by Paul Kavanagh
Although in Scotland children have returned to school from their summer holidays, in the remainder of Europe the holiday season remains in full swing. Oblivious to the impending disaster of financial collapse, news that the world is about to end (again) or the complete loss of what little faith most of us had left in British institutions, our political masters and their friends in the media establishment are all off sunning themselves somewhere.
Probably somewhere facing impending financial ruin, but that’s never got in the way of enjoying a lovely glass of chianti with some homemade bread and olive oil. Riots just add to the rustic charm when you’re a Middle Class Metropolitan on your hols. “Darling I bought some absolutely exquisite sun dried tomatoes, hand looted by an old peasant woman from a supermarket just down from the piazza.”
With a shortage of what are politely termed ‘hard news stories’ – that’s some politician’s office issuing a press release to you and me – it’s what the media call the silly season, although the rest of us would be hard pressed to tell the difference.
This week we’ve had the news that ‘scientists’ tell us that aliens might wipe out humanity because we’re responsible for global warming and climate change. After all if you’d booked a package holiday in Tenerife and traipsed there all the way from the Andromeda Galaxy only to find that the weather was lousy and the tour guide didn’t speak Klingon then you’d probably feel like blowing up the planet too.
In fact, ‘scientists’ were telling us no such thing. It was just the papers trying to fill space during the silly season. ‘Scientists’ are human too, only they’re humans with a higher than average liking for science fiction (no one is perfect). In the dry style of a scientific paper, these scientists, graduate students at the University of Pennsylvania, were simply speculating about a whole range of possible contact scenarios between humans and extraterrestrials. Sci-fi lovers like reading about that sort of thing. Who knew? You can read the original paper here if you like reading about that sort of thing too.
In the Scottish media it’s back to flogging that horse that’s not dead yet, the al-Megrahi release. It is a little known fact that Reporting Scotland and the Scotsman are cited in medical journals, and cancer specialists the world over look upon them in awe for their expertise in determining the life expectancy of patients with terminal prostate cancer.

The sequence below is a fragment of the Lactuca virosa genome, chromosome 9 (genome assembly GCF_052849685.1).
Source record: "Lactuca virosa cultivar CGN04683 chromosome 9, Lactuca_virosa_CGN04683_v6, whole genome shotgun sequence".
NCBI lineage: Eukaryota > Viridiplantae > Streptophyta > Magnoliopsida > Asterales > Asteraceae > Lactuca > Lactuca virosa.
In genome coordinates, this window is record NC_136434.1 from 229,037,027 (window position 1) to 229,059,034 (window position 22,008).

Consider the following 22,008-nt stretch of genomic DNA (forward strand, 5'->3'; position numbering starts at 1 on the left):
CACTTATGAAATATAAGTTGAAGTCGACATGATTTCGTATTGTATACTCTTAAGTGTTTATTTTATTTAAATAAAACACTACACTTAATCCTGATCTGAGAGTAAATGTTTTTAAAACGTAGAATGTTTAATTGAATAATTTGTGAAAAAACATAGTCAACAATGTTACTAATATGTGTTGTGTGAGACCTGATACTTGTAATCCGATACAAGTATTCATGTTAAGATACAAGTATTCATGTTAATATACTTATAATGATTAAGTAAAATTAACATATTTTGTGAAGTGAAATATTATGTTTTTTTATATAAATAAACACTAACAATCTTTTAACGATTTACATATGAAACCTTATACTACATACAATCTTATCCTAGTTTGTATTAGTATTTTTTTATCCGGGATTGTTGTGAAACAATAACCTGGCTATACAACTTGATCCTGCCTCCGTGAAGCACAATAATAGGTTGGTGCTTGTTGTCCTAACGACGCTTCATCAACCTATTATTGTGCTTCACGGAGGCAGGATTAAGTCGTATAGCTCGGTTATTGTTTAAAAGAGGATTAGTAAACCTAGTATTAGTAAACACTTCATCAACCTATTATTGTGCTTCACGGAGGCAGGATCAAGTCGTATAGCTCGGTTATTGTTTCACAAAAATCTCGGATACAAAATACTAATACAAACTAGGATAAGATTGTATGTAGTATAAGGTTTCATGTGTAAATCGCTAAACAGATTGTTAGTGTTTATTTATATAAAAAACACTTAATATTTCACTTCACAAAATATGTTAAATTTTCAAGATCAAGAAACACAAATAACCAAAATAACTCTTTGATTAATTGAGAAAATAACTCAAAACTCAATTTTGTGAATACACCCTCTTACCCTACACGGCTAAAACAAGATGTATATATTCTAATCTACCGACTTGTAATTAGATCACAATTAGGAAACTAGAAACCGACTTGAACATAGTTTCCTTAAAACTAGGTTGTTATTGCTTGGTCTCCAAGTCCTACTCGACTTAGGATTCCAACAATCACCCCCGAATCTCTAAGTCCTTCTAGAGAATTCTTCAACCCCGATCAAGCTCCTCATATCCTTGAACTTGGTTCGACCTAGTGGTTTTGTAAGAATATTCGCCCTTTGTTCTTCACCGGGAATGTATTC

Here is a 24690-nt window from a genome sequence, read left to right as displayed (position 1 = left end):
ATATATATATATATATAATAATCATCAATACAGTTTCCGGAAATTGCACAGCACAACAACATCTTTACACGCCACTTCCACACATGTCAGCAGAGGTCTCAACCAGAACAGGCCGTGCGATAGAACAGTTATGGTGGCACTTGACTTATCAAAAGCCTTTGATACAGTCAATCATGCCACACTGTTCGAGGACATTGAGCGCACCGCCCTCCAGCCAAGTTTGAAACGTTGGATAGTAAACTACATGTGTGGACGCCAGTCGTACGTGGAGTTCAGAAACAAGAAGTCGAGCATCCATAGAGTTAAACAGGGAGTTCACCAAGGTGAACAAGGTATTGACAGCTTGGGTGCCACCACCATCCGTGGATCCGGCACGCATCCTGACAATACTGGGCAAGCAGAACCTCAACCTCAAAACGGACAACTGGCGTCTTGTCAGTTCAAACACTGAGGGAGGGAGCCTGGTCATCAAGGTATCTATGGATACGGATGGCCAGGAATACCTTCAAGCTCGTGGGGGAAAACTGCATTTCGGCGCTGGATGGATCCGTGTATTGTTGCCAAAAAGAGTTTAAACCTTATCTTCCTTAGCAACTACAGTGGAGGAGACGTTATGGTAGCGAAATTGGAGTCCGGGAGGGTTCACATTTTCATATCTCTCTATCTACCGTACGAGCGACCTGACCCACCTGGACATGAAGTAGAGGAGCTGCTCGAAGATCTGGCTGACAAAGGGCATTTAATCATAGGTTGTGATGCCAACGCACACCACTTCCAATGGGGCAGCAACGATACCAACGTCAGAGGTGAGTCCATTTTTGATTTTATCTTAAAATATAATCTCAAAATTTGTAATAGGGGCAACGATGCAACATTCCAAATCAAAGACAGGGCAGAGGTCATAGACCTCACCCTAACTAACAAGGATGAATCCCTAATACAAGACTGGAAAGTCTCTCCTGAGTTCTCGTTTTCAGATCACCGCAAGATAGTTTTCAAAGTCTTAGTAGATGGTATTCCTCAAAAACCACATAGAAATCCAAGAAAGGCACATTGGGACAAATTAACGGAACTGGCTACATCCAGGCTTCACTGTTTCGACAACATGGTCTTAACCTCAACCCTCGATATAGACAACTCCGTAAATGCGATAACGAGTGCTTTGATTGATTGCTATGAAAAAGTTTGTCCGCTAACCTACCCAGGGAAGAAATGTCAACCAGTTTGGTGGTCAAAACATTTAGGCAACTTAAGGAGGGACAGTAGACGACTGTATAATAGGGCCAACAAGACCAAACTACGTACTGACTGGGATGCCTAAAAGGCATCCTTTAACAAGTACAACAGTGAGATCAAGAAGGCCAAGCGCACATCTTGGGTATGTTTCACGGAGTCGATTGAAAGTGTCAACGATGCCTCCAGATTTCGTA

Short of ordering a Scottish medical hit squad to Libya bent on replacing al-Megrahi’s drug regime with intravenous Irn-Bru and Buckie and making sure he consumes nothing but bridies and sausage suppers, in the hope that the alcohol, sugar and cholesterol get him before the cancer does, it’s difficult to know what the media expect of the Scottish Government at this juncture.
However since it’s inconveniently the silly season and there’s currently a shortage of rent-a-quote Unionist politicians to find something new to be outraged about, what with them all being off on their hols still, who needs a new outrage when you can just use an old one? It’s recycling, and probably reduces carbon emissions or something. Just not any emissions of any other kind of noxious gases.
However our indefatigable Unionists politicos did still manage to find something perfectly innocuous to be outraged about. Recently the Scottish Government announced plans to introduce Scottish Studies as an optional school subject. In normal countries it’s considered normal that schoolchildren get the chance to learn about that country’s history, literature, language and culture in school. (In fact in most countries it’s compulsory.) And according to a survey conducted by the Scottish Government, the vast majority of Scots agree with the perfectly modest proposal to allow Scottish schoolchildren the opportunity to learn about Scotland if they want to, and only if they want to.
In Scotland it becomes blown up into a major controversy. The Dundee Courier carried the headline “SNP plan for Scottish school studies course sparks ‘indoctrination’ row”. But if you actually read the article, then you discovered that there really isn’t much of a row at all.
Conservative MSP Liz Smith said, “There are also people worried about the pseudo-nationalist undertones of the whole thing. I would have concerns about that especially if it is going to be a compulsory subject.”